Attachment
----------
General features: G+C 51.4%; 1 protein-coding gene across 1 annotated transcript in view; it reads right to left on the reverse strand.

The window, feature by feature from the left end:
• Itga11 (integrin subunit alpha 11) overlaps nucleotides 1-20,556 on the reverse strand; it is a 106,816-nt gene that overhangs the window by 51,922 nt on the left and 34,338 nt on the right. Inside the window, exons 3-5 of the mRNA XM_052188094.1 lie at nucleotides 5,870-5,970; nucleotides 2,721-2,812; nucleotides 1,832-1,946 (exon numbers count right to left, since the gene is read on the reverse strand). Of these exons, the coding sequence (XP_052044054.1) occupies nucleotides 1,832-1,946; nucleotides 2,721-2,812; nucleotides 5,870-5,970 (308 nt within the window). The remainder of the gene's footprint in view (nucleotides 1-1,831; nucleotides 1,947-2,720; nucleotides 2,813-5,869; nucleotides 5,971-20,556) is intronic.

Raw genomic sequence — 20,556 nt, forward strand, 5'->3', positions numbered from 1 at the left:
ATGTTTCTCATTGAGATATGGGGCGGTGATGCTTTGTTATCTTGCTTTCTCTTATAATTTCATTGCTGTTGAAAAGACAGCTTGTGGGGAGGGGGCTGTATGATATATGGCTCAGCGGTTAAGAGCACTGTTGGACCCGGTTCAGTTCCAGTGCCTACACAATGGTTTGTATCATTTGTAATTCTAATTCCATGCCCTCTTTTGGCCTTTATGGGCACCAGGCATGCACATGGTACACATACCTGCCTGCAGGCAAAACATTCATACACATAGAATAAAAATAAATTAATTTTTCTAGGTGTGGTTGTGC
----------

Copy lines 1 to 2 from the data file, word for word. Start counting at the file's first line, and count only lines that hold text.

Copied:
General features: G+C 51.4%; 1 protein-coding gene across 1 annotated transcript in view; it reads right to left on the reverse strand.

The window, feature by feature from the left end: